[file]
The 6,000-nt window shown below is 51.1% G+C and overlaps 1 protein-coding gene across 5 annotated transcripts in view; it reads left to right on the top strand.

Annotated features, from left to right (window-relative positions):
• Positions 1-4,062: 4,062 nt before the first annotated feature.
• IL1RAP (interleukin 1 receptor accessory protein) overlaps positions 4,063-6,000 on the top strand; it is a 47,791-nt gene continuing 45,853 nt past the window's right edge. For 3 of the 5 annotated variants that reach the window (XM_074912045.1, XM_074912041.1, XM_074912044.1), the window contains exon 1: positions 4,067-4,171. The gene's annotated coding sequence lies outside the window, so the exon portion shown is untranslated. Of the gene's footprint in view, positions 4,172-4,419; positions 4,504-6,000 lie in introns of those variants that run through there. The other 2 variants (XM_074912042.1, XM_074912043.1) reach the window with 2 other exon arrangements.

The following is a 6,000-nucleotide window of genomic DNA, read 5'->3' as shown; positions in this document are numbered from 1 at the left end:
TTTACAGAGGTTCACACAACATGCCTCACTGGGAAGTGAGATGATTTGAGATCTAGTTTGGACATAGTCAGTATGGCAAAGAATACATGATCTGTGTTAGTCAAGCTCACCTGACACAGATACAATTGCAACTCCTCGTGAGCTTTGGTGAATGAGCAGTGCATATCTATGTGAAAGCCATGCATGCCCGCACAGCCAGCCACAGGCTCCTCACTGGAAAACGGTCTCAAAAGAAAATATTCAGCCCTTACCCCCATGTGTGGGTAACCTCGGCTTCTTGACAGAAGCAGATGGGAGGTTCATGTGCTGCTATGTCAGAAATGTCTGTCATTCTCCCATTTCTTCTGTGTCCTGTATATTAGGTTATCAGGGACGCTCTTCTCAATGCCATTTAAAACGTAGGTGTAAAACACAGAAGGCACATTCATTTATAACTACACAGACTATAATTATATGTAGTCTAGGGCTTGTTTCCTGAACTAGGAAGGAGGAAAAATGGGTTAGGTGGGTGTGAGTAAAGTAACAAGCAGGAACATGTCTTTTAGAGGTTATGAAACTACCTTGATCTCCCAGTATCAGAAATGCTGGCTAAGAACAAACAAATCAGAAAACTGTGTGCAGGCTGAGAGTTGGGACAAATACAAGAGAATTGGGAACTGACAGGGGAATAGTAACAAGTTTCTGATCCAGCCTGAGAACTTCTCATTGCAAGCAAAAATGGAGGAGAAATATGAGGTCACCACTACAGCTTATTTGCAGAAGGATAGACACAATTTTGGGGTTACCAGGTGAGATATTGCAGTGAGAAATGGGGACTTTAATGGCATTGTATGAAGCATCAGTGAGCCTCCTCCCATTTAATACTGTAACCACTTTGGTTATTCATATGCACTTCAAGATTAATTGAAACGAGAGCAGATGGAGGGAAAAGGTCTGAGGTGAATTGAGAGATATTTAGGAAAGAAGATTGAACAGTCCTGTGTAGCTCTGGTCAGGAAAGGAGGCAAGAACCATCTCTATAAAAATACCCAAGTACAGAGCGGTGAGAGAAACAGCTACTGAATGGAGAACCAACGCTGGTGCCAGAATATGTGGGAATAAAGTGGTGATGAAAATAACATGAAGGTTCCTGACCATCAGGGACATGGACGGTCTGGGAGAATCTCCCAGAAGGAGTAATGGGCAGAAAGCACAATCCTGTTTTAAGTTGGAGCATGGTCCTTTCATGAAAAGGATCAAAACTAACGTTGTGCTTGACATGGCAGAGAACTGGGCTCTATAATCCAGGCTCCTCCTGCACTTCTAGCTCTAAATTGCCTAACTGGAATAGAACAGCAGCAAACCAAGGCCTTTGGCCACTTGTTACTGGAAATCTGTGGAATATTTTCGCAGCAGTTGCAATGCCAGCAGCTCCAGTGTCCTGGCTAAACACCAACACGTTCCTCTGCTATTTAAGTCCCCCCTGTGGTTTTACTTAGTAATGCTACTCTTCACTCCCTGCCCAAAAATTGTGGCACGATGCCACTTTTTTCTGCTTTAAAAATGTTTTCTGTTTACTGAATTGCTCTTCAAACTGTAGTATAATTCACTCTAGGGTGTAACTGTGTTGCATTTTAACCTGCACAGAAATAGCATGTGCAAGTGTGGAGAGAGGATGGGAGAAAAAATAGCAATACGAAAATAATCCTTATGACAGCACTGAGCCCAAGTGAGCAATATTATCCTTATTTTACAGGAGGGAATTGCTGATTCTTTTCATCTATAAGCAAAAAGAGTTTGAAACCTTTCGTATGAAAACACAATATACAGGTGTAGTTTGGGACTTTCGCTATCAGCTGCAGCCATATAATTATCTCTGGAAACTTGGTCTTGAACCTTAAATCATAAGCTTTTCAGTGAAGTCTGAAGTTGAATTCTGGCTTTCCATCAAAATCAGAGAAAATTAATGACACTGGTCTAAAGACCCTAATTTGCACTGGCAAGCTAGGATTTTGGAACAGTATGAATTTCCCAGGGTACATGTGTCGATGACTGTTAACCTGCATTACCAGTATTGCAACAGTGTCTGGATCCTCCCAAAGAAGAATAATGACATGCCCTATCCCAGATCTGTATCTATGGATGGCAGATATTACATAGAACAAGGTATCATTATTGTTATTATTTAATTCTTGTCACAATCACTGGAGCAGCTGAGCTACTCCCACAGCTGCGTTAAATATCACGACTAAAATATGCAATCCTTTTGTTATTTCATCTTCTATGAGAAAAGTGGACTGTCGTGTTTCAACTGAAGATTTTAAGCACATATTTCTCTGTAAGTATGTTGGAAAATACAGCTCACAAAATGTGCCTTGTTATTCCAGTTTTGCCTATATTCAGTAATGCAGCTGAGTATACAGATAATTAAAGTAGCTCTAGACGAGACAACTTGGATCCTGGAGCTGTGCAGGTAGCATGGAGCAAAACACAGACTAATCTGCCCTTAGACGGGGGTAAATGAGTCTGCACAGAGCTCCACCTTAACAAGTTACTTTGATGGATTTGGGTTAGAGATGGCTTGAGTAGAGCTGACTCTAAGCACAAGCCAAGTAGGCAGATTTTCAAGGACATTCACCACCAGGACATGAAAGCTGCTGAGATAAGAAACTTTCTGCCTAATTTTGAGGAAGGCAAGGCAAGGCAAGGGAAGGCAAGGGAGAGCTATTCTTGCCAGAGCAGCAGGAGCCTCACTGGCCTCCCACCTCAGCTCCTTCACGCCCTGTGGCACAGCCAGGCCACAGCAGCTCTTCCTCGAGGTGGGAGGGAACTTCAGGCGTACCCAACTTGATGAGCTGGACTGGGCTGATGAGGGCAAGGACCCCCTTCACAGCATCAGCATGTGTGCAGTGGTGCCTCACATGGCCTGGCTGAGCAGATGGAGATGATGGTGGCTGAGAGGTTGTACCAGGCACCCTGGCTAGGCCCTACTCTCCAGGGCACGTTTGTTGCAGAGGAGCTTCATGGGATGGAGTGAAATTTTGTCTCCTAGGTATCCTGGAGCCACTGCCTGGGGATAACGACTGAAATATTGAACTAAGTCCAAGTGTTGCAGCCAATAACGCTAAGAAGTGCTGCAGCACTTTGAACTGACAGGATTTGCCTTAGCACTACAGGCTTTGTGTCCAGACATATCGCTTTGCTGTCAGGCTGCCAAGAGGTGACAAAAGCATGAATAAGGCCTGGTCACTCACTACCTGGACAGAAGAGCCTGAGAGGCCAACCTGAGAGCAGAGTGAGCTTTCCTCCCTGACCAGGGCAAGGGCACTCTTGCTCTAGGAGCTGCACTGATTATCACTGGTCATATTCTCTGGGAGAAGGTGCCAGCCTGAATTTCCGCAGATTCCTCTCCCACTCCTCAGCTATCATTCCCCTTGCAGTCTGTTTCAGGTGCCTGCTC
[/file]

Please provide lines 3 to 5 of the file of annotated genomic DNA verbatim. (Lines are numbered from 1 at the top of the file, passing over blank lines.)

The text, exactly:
• Positions 1-4,062: 4,062 nt before the first annotated feature.
• IL1RAP (interleukin 1 receptor accessory protein) overlaps positions 4,063-6,000 on the top strand; it is a 47,791-nt gene continuing 45,853 nt past the window's right edge. For 3 of the 5 annotated variants that reach the window (XM_074912045.1, XM_074912041.1, XM_074912044.1), the window contains exon 1: positions 4,067-4,171. The gene's annotated coding sequence lies outside the window, so the exon portion shown is untranslated. Of the gene's footprint in view, positions 4,172-4,419; positions 4,504-6,000 lie in introns of those variants that run through there. The other 2 variants (XM_074912042.1, XM_074912043.1) reach the window with 2 other exon arrangements.

The following is a 6,000-nucleotide window of genomic DNA, read 5'->3' as shown; positions in this document are numbered from 1 at the left end: